Before taking part in an animal related experience it is advisable to conduct your own thorough research in order to ensure that you are choosing a project that helps animals rather than hurts them.
If you find out about an exploitative practice or industry, spread the word. By talking to your friends and family you can get others thinking about the issues and in this way you might be able to help your friends and family avoid choosing exploitative options.
Most of us wouldn’t think twice about complaining if we weren’t happy with our food at a restaurant or if our new pair of sneakers broke on the first wear. This is because we hold businesses accountable for what they are selling and we expect a certain level of quality and service. You should view travel agencies in the same light and for what they are: businesses – so you begin to hold them accountable in the same way. If you are sold a project or experience that you later find out is exploitative, you should complain about it to the travel agent who sold it to you. But you have to be persistent in order to create change. Most agents will defend their exploitative tours or volunteer projects, so it is the responsibility of all of us to put enough pressure on them that they drop exploitative projects from their itineraries. It can be done, and there are success stories where some agents have dropped elephant riding, dolphin shows and lion walks from their itineraries. But this change has to be driven by the consumer because we are the ones who create dictate the demand.
As a tourist if you see animal suffering or wildlife crime it can be difficult to know what you can do to help in that moment. Buying the animal to save it is a common empathic mistake people make. Sadly doing this only lines the pockets of the people who are poaching these animals from the wild.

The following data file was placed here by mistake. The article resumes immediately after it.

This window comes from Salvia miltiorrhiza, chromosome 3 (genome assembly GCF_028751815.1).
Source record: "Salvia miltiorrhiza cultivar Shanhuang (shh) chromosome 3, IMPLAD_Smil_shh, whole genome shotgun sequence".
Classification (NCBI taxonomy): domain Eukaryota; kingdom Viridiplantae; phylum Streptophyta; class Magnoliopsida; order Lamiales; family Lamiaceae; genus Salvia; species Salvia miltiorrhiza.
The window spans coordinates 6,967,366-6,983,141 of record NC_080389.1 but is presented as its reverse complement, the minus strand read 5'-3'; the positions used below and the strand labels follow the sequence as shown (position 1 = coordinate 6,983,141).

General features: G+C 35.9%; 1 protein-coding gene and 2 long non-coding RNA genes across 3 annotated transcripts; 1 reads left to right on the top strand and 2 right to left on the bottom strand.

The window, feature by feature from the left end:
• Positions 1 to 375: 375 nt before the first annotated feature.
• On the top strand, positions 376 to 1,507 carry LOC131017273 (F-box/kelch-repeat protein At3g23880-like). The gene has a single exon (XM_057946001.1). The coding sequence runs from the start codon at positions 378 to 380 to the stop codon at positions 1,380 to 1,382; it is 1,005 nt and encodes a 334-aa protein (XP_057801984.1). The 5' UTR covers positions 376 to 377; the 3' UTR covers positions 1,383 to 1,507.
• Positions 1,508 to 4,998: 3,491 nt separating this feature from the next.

An organisation called TRAFFIC, which monitors wildlife crime and trade, have teamed with Taronga zoo in Sydney to create an App called “wildlife witness”. It is designed so that if you see wildlife crime you can make a report to TRAFFIC. This helps them to create a map of “hotspot” areas that they can target for their investigations.
Similarly, Born Free Foundation have a section on their website where you can log a report about animal suffering and wildlife crime. They also use this to get a sense of where animal suffering is most concentrated so that they can target those areas with the hope of rescuing some of those suffering.
Many tourists from developed nations are often shocked by the lack of animal welfare standards in developing countries. It is true that when humans are suffering, not much consideration is given to animal suffering, and so it is our responsibility as tourists to not exploit the local people or the animals. Whilst being a responsible tourist and avoiding exploitative practices overseas, we should also cast a critical light on our own social norms and take up animal welfare causes in our own countries.
For example the suffering of animals in the name of traditional medicine horrifies many visitors to Asia. Yet these same people may not have ever considered that western pharmaceutical companies, cosmetics companies and chemical manufacturers torture a variety of species, including cats, dogs, rats, mice, rabbits, monkeys and apes, on a daily basis in the name of science, and in order to test the safety of products for use on, or around humans. Its hard to rationalise why we are happy to use a cosmetic product (for example) produced by a company that tortures animals all in the name of human vanity, and yet we are so horrified by the fact that dogs are skinned alive and eaten in some countries.
There is no ethical line to draw. We may only draw a line in the sand in order to defend our own practices and cultural norms. So if nothing else, travelling to other countries should open our eyes to the changes we can make in our own lives to alleviate the suffering of animals